Monday, February 04, 2019

WYHA? TTAB Finds CREATINE GUMMIES Merely Descriptive of Supplements Containing Creatine

The Board affirmed a Section 2(e)(1) refusal to register the mark CREATINE GUMMIES, finding it to be merely descriptive of "Dietary and nutritional supplements containing creatine" [GUMMIES disclaimed]. Applicant argued that the mark is incongruous and would require a multi-step reasoning process "to determine what the goods are." The Board was unimpressed. In re BPI Sports, Serial No. 87199476 (January 31, 2018) [not precedential] (Opinion by Judge Cheryl S. Goodman).

Applicant BPI Sports feebly contended that CREATINE GUMMIES suggests “creative candies,” which is not descriptive of the product. It argued that multi-stage reasoning is required to determine what the goods are [That's not the test - ed.]. According to applicant, CREATINE GUMMIES creates an effect of surprise because gummies generally are candies for children and do not commonly contain creatine, which is harmful to children. And finally, BPI asserted that the applied-for mark is unique and incongruous because it is contradictory to the purpose of dietary and nutritional supplements.

Examining Attorney Alicia Collins Edwards submitted eight third-party registrations for dietary and nutritional supplements or vitamin supplements with disclaimers of the term "gummies." A Google brand image search for "gummies" revealed a number of vitamin and nutritional supplements in gummy form, including the one depicted above. A Wikipedia entry for "gummies" included a sub-section entitled "Vitamin Gummies." A Google search for "creatine gummies" revealed two such products.

Furthermore, Internet evidence showed that creatine, an amino acid that is produced by the body, and that creatine supplements are used by body builders and competitive athletes to help increase lean muscle mass and enhance performance.

The Board once again pointed out that the determination of mere descriptiveness must be made in the context of the goods; i.e., it is not a guessing game as to what the goods are. Because the goods contain creatine, the word CREATINE is merely descriptive of the goods. Moreover, producers of creatine supplements use the word "creatine" in the supplement name, a fact that also supports a descriptiveness finding. Internet articles provided by both the Examining Attorney and Applicant BPI showed that creatine may be offered as a type of dietary and nutritional supplement, further establishing the descriptiveness of the term in relation to Applicant’s goods.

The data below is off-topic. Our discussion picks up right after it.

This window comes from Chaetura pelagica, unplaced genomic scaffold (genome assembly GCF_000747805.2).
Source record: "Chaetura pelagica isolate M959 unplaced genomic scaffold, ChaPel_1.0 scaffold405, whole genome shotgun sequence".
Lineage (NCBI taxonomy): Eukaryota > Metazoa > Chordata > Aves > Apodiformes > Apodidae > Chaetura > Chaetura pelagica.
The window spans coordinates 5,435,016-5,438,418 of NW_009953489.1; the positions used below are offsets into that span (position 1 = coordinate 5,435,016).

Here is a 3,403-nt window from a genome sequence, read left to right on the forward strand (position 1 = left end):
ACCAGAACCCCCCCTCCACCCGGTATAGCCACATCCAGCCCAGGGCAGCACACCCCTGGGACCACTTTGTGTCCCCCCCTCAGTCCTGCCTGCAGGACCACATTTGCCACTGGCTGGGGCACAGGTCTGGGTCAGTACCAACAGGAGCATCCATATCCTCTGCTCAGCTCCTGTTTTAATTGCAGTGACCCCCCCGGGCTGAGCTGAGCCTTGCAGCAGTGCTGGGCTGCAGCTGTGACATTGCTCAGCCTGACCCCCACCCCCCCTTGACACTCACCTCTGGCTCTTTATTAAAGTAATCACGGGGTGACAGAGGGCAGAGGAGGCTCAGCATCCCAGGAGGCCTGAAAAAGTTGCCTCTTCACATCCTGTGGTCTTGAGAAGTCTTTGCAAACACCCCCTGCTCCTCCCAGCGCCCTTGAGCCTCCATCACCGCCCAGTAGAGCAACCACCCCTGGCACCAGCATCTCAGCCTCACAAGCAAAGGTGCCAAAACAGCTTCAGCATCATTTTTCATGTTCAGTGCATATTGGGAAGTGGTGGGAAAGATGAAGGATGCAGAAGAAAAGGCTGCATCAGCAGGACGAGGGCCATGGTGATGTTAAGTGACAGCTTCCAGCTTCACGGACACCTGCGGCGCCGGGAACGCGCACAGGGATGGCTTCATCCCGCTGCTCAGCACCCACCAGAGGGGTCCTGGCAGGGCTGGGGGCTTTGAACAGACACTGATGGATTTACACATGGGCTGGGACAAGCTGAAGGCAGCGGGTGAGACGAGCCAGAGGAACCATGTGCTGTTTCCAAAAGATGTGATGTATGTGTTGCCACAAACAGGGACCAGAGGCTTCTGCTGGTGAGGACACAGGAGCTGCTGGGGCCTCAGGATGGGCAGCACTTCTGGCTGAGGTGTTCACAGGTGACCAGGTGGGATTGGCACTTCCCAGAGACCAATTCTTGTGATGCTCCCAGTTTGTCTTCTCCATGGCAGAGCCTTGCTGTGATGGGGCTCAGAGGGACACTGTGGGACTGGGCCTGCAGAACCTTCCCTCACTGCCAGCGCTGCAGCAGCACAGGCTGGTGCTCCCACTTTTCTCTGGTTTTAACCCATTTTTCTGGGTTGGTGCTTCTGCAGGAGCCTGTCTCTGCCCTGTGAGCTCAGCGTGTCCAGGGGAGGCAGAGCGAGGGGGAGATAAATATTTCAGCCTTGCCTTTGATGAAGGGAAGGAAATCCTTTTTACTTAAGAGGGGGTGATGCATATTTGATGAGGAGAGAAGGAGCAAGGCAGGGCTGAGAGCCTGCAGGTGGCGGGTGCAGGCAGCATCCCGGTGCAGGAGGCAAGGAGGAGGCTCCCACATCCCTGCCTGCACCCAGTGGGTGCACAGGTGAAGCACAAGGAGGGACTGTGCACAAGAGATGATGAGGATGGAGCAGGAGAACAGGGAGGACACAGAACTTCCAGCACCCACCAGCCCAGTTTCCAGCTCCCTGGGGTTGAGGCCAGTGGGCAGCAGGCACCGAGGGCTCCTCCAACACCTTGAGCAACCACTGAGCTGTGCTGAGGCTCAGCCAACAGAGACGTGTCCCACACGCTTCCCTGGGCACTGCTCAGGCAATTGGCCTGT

The term “gummies” in Applicant’s mark describes the chewable form of Applicant’s vitamins/supplements, similar to gummy candy. The third-party registrations evidence the descriptive significance of the word “gummies” for vitamins and dietary and nutritional supplements. The Google searches showing third-party use of “gummy” and “gummies” by producers of dietary and nutritional supplements, and the use of the term “gummy” or “gummies” in articles relating to dietary and nutritional supplements further establish that the term “gummies” and its singular form “gummy” are at best merely descriptive of dietary and nutritional supplements.

Finally, the Board found that the combination of the two individual terms does not evoke a new and unique commercial impression apart from their descriptive meanings. Although there was no evidence of any use of the term CREATINE GUMMIES in the marketplace by anyone else, that was not relevant. "It is well-established that where an applicant is the first and only user of a descriptive term, that does not make the term registrable."

And so the Board affirmed the refusal.

Read comments and post your comment here.

TTABlog comment: Well, would you have?

Text Copyright John L. Welch 2019.


At 10:23 AM, Anonymous Anonymous said...

I think the real question is whether "creatine gummies" is generic. To put it to the Welch test, "please run to the store and pick up some creatine gummies." Sounds awfully generic to me.

And the applicant argued that "gummies" are typically candy, yet their product is harmful for children????? That raises so many red flags I can't even begin to......

At 1:01 PM, Blogger Barbara said...

This is more like a WYHF. I can't imagine even filing for this mark in the first place.


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